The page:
Clinical application of a cordless laparoscopic ultrasonic device, "Beyond the Abstract," by Fernando J. Kim, MD, FACS, et al

BERKELEY, CA (UroToday.com) - Minimally invasive surgery (MIS) is a fast-growing field in urology. With the introduction of laparoscopic procedures in the arsenal of therapeutic options, a variety of new devices have been developed intending to improve surgical outcomes and/or help surgeons in ergonomics.[1] MIS has altered the way surgeons interact within the surgical field. Surgeons and patients are faced with numerous ergonomic challenges with respect to instruments and endoscopes. The prolonged and frequent use of laparoscopic equipment raises ergonomic risks that may cause physical distress for surgeons.[2] The use of laparoscopy, ultrasonic dissectors, intraoperative ultrasound, lasers, and other medical equipment increases patient safety and surgical outcomes. However, new technological equipment occupies a significant amount of space but is required in modern operating rooms.

In our recent article, we described the first clinical use of a Sonicision™ cordless ultrasonic dissector (SCUD) (Covidien-Mansfield, MA USA) after FDA approval.[3] The SCUD is a 5-mm cordless energy-based dissector designed for laparoscopic surgery. It utilizes reusable batteries, and the generator is placed in the hand-piece of the instrument. The instrument enables dual-mode energy for coagulation and cutting in the same button, eliminating the need for pedals or a two-button device.

We performed two procedures (one laparoscopic radical nephrectomy and one pelvic lymphadenectomy) to evaluate the device, and a non-validated questionnaire was performed by the surgical team (four surgeons and three scrub technicians). The ability to assemble the device, ability to pass the device to other members of the surgical team, space saved in the operating room, and overall satisfaction were classified as satisfactory by all surgical staff present at the procedure.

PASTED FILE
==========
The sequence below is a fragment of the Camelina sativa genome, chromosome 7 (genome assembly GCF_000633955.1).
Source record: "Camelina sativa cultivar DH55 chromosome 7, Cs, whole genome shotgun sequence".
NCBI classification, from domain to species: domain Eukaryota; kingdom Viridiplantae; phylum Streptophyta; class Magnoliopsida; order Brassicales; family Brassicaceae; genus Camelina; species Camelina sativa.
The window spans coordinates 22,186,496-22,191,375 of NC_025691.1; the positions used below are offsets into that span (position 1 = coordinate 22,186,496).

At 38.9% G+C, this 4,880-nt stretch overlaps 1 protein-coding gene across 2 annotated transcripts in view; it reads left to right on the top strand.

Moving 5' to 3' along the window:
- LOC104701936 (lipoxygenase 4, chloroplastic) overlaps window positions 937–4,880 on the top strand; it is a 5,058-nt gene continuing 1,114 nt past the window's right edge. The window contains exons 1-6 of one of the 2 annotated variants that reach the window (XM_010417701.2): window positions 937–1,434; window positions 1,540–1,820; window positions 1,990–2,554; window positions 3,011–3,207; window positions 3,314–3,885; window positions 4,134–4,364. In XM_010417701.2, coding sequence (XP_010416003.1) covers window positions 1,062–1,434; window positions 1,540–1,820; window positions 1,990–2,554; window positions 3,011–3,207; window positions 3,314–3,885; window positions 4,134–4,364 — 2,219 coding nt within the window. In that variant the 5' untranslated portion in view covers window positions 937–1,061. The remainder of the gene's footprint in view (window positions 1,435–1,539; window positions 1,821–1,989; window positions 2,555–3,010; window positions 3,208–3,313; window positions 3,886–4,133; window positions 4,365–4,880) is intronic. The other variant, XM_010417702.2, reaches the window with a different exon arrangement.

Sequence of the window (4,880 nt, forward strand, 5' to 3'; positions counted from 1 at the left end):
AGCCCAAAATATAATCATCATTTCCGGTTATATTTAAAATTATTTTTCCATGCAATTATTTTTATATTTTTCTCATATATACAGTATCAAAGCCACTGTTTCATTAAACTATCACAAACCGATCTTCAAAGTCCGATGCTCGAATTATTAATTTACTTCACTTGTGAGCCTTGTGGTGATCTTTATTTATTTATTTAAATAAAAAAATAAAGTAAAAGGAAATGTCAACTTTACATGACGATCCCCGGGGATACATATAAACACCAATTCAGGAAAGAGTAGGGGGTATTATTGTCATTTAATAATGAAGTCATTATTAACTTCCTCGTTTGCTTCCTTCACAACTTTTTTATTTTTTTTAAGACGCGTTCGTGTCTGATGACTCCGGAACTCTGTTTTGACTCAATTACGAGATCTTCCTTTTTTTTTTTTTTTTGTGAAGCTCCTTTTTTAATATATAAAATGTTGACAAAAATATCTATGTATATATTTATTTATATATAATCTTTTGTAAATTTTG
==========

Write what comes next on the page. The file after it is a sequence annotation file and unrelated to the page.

For each case, one battery was sufficient for the entire procedure. We did not run the battery low enough to activate the warning signal which switches on when 20% of the battery is remaining. The dual-mode energy button was evaluated by the surgical team as intuitive and safe. There was no inadvertent activation of the cutting setting under 181 activations on the coagulation mode.[3]

Plume generation is another concern for visibility during laparoscopy.[4, 5] Previously, we described plume generation from the SCUD as minimal compared to other non-cordless devices.[6]

We performed the first clinical use of a cordless ultrasonic dissector with success. The cordless technology satisfied staff regarding fast and easy assembly and safe use for patients and surgeons. Surgeons must encourage and help companies develop new surgical tools to improve ergonomics, patient safety, and surgical outcomes.

References:

  1. Kim FJ, Sehrt DE, Molina WR, Huh JS, Rassweiler J, Turner C. Initial experience of a novel ergonomic surgical chair for laparoscopic pelvic surgery. Int Braz J Urol. 2011;37(4):455-60.
  2. Liang B, Qi L, Yang J, Cao Z, Zu X, Liu L, et al. Ergonomic status of laparoscopic urologic surgery: survey results from 241 urologic surgeons in china. PLoS One. 2013;8(7):e70423.
  3. Kim FJ, Sehrt D, Molina WR, Pompeo A. Clinical Use of a Cordless Laparoscopic Ultrasonic Device. JSLS. 2014;18(3).
  4. da Silva RD, Sehrt D, Molina WR, Moss J, Park SH, Kim FJ. Significance of surgical plume obstruction during laparoscopy. JSLS. 2014;18(3).
  5. Kim FJ, Sehrt D, Pompeo A, Molina WR. Laminar and turbulent surgical plume characteristics generated from curved- and straight-blade laparoscopic ultrasonic dissectors. Surg Endosc. 2014;28(5):1674-7.
  6. Kim FJ, Sehrt D, Pompeo A, Molina WR. Comparison of surgical plume among laparoscopic ultrasonic dissectors using a real-time digital quantitative technology. Surg Endosc. 2012;26(12):3408-12.

Written by:
Rodrigo Donalisio da Silva, MD,a Diedra Gustafson,a Leticia Nogueira,a Wilson R. Molina, MD,b and Fernando J. Kim, MD, FACSa, b as part of Beyond the Abstract on UroToday.com. This initiative offers a method of publishing for the professional urology community. Authors are given an opportunity to expand on the circumstances, limitations etc... of their research by referencing the published abstract.

aDivision of Urology, Denver Health Medical Center, Denver, CO USA
bDivision of Urology, University of Colorado, Denver, CO USA

Clinical use of a cordless laparoscopic ultrasonic device - Abstract

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